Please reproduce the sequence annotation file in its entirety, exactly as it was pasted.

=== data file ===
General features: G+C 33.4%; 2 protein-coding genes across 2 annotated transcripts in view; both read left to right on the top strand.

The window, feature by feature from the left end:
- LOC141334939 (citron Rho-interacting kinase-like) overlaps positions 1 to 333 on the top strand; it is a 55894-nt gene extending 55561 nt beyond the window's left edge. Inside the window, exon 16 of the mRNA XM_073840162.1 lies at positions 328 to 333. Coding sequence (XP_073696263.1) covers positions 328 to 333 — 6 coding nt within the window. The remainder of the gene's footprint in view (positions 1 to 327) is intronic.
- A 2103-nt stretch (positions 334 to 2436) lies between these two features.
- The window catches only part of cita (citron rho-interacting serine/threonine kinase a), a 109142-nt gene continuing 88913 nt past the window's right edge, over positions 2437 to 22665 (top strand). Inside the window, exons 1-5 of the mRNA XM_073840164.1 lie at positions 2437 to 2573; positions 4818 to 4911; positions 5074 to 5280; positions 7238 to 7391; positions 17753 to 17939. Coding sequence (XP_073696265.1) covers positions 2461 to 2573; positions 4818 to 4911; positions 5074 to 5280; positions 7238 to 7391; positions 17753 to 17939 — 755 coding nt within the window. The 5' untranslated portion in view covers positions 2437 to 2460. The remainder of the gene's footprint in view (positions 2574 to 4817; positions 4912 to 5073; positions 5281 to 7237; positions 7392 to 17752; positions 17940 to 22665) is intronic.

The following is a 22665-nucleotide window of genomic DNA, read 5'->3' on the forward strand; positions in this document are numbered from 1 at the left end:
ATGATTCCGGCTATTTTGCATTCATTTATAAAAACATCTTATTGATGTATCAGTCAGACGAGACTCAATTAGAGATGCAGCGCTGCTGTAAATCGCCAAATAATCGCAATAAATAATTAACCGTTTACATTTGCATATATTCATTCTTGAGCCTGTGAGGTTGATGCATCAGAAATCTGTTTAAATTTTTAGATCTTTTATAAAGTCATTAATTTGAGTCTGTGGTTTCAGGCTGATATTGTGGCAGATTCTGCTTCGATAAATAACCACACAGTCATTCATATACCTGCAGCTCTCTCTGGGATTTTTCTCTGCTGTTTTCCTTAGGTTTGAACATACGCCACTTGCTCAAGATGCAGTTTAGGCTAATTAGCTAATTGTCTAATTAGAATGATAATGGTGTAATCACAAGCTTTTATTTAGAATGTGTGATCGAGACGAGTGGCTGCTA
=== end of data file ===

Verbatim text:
General features: G+C 33.4%; 2 protein-coding genes across 2 annotated transcripts in view; both read left to right on the top strand.

The window, feature by feature from the left end:
- LOC141334939 (citron Rho-interacting kinase-like) overlaps positions 1 to 333 on the top strand; it is a 55894-nt gene extending 55561 nt beyond the window's left edge. Inside the window, exon 16 of the mRNA XM_073840162.1 lies at positions 328 to 333. Coding sequence (XP_073696263.1) covers positions 328 to 333 — 6 coding nt within the window. The remainder of the gene's footprint in view (positions 1 to 327) is intronic.
- A 2103-nt stretch (positions 334 to 2436) lies between these two features.
- The window catches only part of cita (citron rho-interacting serine/threonine kinase a), a 109142-nt gene continuing 88913 nt past the window's right edge, over positions 2437 to 22665 (top strand). Inside the window, exons 1-5 of the mRNA XM_073840164.1 lie at positions 2437 to 2573; positions 4818 to 4911; positions 5074 to 5280; positions 7238 to 7391; positions 17753 to 17939. Coding sequence (XP_073696265.1) covers positions 2461 to 2573; positions 4818 to 4911; positions 5074 to 5280; positions 7238 to 7391; positions 17753 to 17939 — 755 coding nt within the window. The 5' untranslated portion in view covers positions 2437 to 2460. The remainder of the gene's footprint in view (positions 2574 to 4817; positions 4912 to 5073; positions 5281 to 7237; positions 7392 to 17752; positions 17940 to 22665) is intronic.

The following is a 22665-nucleotide window of genomic DNA, read 5'->3' on the forward strand; positions in this document are numbered from 1 at the left end:
ATGATTCCGGCTATTTTGCATTCATTTATAAAAACATCTTATTGATGTATCAGTCAGACGAGACTCAATTAGAGATGCAGCGCTGCTGTAAATCGCCAAATAATCGCAATAAATAATTAACCGTTTACATTTGCATATATTCATTCTTGAGCCTGTGAGGTTGATGCATCAGAAATCTGTTTAAATTTTTAGATCTTTTATAAAGTCATTAATTTGAGTCTGTGGTTTCAGGCTGATATTGTGGCAGATTCTGCTTCGATAAATAACCACACAGTCATTCATATACCTGCAGCTCTCTCTGGGATTTTTCTCTGCTGTTTTCCTTAGGTTTGAACATACGCCACTTGCTCAAGATGCAGTTTAGGCTAATTAGCTAATTGTCTAATTAGAATGATAATGGTGTAATCACAAGCTTTTATTTAGAATGTGTGATCGAGACGAGTGGCTGCTA